8 August 2016
An Australian singer/songwriter recently approached Arts Law for review of a publishing contract that she had been offered by an overseas publishing company for one song that she had written and recorded. She wanted a general explanation of the terms of the contract and their implications for her as an artist, including her future rights to use the material she had created.
One of Arts Law’s external pro bono lawyers, Jules Munro, reviewed the documentation and explained that the agreement was a production music deal, where the creator of the music permanently assigns away to the publisher, all right, title and interest in the composition and in the master recording. The contract contained no right of termination and reversion and no requirements to get approval nor to tell the creator how the material was being used. Jules confirmed that the deal was more appropriate for generic production music and not the kind of material that the artist had created.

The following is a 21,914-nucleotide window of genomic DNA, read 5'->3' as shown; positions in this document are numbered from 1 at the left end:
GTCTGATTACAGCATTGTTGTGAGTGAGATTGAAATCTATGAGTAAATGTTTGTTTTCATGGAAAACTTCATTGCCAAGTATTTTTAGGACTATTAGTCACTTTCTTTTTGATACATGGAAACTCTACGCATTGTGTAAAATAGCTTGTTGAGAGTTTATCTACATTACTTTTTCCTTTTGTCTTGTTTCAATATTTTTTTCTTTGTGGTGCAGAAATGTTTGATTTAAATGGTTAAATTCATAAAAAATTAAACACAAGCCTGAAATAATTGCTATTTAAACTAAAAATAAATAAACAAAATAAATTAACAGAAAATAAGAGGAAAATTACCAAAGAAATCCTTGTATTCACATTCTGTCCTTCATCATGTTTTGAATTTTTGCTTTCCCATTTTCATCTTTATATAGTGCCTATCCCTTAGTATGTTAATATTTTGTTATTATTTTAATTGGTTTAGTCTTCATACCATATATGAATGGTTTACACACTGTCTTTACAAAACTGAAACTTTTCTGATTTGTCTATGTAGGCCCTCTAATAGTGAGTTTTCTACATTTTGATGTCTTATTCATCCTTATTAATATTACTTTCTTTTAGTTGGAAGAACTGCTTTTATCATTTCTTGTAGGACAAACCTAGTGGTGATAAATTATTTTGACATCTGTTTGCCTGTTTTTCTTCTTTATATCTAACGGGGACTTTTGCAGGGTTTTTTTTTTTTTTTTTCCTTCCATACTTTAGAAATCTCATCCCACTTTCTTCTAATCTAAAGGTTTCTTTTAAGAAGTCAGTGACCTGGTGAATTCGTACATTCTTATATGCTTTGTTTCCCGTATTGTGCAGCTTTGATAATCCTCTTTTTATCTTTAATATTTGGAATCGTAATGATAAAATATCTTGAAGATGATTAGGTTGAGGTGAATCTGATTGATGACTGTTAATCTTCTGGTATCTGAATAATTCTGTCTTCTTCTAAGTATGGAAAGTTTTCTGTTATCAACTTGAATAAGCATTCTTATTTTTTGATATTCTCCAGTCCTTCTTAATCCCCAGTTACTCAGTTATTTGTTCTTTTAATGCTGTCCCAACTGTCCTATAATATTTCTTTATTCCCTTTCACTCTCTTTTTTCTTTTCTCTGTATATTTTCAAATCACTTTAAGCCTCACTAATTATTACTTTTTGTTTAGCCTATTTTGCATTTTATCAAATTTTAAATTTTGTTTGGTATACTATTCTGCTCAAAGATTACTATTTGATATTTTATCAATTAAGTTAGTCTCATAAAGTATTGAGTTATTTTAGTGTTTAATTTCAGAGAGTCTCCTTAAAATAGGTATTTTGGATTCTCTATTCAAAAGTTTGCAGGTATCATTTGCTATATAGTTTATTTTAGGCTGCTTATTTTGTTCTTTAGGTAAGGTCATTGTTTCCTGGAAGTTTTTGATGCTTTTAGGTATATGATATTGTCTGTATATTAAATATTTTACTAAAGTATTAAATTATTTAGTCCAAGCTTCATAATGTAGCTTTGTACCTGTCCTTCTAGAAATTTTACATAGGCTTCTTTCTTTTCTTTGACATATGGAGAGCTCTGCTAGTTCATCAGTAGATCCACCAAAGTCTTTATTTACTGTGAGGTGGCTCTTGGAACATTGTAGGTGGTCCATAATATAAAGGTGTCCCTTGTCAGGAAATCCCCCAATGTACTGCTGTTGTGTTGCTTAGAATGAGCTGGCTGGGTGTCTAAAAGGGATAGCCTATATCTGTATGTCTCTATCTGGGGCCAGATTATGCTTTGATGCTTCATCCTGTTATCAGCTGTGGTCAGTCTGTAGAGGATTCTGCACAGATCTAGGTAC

Having heard the advice, the artist decided that she did not want to proceed with the deal. She wants to use her recording and song again, especially because they were part of a larger project which she hoped to release on EP and wants to keep the benefit of owning and controlling the publishing on the song.
This experience shows that it is important to review any agreement carefully before signing and seek advice if you are unsure about the meaning of any terms. A lawyer can advise you if your agreement is not typical of the industry standard or has terms which are inconsistent with what you had in mind for your creation.
Photograph by Alejandro Escamilla